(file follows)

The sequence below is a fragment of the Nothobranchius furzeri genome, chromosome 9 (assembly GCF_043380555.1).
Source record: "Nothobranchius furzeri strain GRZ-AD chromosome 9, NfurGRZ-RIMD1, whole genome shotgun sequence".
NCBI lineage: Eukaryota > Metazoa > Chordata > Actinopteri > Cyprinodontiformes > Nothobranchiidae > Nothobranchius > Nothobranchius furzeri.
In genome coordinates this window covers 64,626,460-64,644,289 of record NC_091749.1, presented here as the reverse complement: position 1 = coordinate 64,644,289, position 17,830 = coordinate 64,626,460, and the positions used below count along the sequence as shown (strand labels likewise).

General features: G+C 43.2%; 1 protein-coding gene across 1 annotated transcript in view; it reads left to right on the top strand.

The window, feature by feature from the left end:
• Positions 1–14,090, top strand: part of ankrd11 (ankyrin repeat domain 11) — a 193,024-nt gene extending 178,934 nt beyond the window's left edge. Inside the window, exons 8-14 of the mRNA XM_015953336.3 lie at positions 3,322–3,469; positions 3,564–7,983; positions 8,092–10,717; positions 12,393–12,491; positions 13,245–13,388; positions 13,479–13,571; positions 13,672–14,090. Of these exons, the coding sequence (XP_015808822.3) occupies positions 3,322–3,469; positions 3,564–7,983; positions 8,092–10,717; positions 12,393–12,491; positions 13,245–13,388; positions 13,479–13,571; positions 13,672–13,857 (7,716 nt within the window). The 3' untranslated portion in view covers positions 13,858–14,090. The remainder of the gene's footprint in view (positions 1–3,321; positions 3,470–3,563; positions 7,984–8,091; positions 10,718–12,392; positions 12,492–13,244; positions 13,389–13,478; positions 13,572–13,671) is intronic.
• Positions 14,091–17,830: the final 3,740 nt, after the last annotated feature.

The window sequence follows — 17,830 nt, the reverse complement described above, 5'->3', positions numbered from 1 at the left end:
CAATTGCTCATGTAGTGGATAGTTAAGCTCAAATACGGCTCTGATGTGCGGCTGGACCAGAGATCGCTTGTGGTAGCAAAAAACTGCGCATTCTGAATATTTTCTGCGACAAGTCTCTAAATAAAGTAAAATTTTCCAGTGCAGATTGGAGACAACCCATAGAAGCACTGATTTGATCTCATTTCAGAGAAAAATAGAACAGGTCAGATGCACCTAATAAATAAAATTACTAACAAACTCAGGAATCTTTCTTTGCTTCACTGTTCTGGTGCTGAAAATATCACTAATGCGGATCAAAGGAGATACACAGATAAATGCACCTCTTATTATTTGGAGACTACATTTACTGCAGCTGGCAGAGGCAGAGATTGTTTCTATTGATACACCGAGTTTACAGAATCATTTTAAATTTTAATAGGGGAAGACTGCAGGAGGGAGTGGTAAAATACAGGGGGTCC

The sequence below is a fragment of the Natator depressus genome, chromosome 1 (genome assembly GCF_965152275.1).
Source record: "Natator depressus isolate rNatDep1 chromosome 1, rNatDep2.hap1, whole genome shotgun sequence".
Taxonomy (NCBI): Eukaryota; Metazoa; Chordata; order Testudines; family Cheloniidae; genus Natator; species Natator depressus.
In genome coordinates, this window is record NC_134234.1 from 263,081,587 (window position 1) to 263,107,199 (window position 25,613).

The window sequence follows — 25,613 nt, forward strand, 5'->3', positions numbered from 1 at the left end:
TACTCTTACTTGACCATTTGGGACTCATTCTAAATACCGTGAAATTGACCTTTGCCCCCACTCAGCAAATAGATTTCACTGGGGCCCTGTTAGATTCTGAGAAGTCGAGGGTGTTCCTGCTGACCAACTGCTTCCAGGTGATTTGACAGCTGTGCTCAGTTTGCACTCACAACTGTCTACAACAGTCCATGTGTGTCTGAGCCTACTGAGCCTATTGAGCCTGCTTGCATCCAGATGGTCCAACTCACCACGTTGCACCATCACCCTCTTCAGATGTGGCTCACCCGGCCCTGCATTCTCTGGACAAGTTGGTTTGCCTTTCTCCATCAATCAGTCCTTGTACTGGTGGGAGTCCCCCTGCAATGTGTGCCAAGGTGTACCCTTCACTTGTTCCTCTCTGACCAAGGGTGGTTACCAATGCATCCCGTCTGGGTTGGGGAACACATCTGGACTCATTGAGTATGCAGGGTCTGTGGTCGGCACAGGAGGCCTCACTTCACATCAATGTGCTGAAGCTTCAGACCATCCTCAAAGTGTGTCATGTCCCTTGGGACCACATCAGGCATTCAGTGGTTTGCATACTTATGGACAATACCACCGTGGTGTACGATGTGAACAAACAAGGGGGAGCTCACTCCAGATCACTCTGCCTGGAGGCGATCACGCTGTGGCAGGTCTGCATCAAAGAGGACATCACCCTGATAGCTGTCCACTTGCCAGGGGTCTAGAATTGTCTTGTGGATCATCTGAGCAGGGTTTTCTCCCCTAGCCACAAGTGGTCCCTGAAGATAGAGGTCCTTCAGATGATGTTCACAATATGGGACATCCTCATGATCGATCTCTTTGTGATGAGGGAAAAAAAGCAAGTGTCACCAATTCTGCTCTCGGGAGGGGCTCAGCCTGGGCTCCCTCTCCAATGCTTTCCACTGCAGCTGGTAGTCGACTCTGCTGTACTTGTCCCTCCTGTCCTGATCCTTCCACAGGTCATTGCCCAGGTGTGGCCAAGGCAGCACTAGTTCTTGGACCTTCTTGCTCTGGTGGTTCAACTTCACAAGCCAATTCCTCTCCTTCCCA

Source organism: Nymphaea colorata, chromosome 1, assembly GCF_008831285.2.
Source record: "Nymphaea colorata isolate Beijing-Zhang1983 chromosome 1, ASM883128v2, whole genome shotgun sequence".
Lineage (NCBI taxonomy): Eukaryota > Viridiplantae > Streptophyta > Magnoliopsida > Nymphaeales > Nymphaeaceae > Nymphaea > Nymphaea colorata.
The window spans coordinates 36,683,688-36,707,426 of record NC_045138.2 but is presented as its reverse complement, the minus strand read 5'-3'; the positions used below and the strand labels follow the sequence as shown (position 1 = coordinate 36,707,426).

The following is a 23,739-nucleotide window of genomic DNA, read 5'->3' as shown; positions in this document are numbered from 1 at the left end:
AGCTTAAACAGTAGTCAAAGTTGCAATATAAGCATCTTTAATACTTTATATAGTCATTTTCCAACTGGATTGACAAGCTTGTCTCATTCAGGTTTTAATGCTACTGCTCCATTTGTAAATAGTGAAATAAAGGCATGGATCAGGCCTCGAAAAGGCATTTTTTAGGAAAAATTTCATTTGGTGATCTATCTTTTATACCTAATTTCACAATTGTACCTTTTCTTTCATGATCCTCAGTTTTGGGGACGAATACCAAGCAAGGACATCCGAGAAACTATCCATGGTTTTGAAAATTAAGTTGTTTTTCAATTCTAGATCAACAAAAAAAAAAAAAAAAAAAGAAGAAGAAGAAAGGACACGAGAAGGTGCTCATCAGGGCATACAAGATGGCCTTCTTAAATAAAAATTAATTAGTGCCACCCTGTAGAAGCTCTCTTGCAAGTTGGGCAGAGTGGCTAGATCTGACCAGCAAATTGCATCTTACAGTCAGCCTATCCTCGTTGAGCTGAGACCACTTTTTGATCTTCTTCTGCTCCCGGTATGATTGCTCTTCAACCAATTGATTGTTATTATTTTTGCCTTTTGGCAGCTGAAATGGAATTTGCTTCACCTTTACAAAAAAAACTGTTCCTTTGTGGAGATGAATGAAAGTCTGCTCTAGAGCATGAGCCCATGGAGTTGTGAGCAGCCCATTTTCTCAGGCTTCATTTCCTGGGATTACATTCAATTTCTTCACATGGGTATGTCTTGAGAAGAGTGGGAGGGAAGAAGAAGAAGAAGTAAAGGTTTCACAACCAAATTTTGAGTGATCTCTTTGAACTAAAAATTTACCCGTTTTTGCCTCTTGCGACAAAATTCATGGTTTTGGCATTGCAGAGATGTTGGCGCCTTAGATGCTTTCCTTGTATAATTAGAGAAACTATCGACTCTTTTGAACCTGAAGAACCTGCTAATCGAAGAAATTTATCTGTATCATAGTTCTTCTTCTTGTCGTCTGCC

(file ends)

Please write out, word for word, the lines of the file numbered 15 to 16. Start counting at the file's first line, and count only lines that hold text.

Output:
The window sequence follows — 25,613 nt, forward strand, 5'->3', positions numbered from 1 at the left end:
TACTCTTACTTGACCATTTGGGACTCATTCTAAATACCGTGAAATTGACCTTTGCCCCCACTCAGCAAATAGATTTCACTGGGGCCCTGTTAGATTCTGAGAAGTCGAGGGTGTTCCTGCTGACCAACTGCTTCCAGGTGATTTGACAGCTGTGCTCAGTTTGCACTCACAACTGTCTACAACAGTCCATGTGTGTCTGAGCCTACTGAGCCTATTGAGCCTGCTTGCATCCAGATGGTCCAACTCACCACGTTGCACCATCACCCTCTTCAGATGTGGCTCACCCGGCCCTGCATTCTCTGGACAAGTTGGTTTGCCTTTCTCCATCAATCAGTCCTTGTACTGGTGGGAGTCCCCCTGCAATGTGTGCCAAGGTGTACCCTTCACTTGTTCCTCTCTGACCAAGGGTGGTTACCAATGCATCCCGTCTGGGTTGGGGAACACATCTGGACTCATTGAGTATGCAGGGTCTGTGGTCGGCACAGGAGGCCTCACTTCACATCAATGTGCTGAAGCTTCAGACCATCCTCAAAGTGTGTCATGTCCCTTGGGACCACATCAGGCATTCAGTGGTTTGCATACTTATGGACAATACCACCGTGGTGTACGATGTGAACAAACAAGGGGGAGCTCACTCCAGATCACTCTGCCTGGAGGCGATCACGCTGTGGCAGGTCTGCATCAAAGAGGACATCACCCTGATAGCTGTCCACTTGCCAGGGGTCTAGAATTGTCTTGTGGATCATCTGAGCAGGGTTTTCTCCCCTAGCCACAAGTGGTCCCTGAAGATAGAGGTCCTTCAGATGATGTTCACAATATGGGACATCCTCATGATCGATCTCTTTGTGATGAGGGAAAAAAAGCAAGTGTCACCAATTCTGCTCTCGGGAGGGGCTCAGCCTGGGCTCCCTCTCCAATGCTTTCCACTGCAGCTGGTAGTCGACTCTGCTGTACTTGTCCCTCCTGTCCTGATCCTTCCACAGGTCATTGCCCAGGTGTGGCCAAGGCAGCACTAGTTCTTGGACCTTCTTGCTCTGGTGGTTCAACTTCACAAGCCAATTCCTCTCCTTCCCA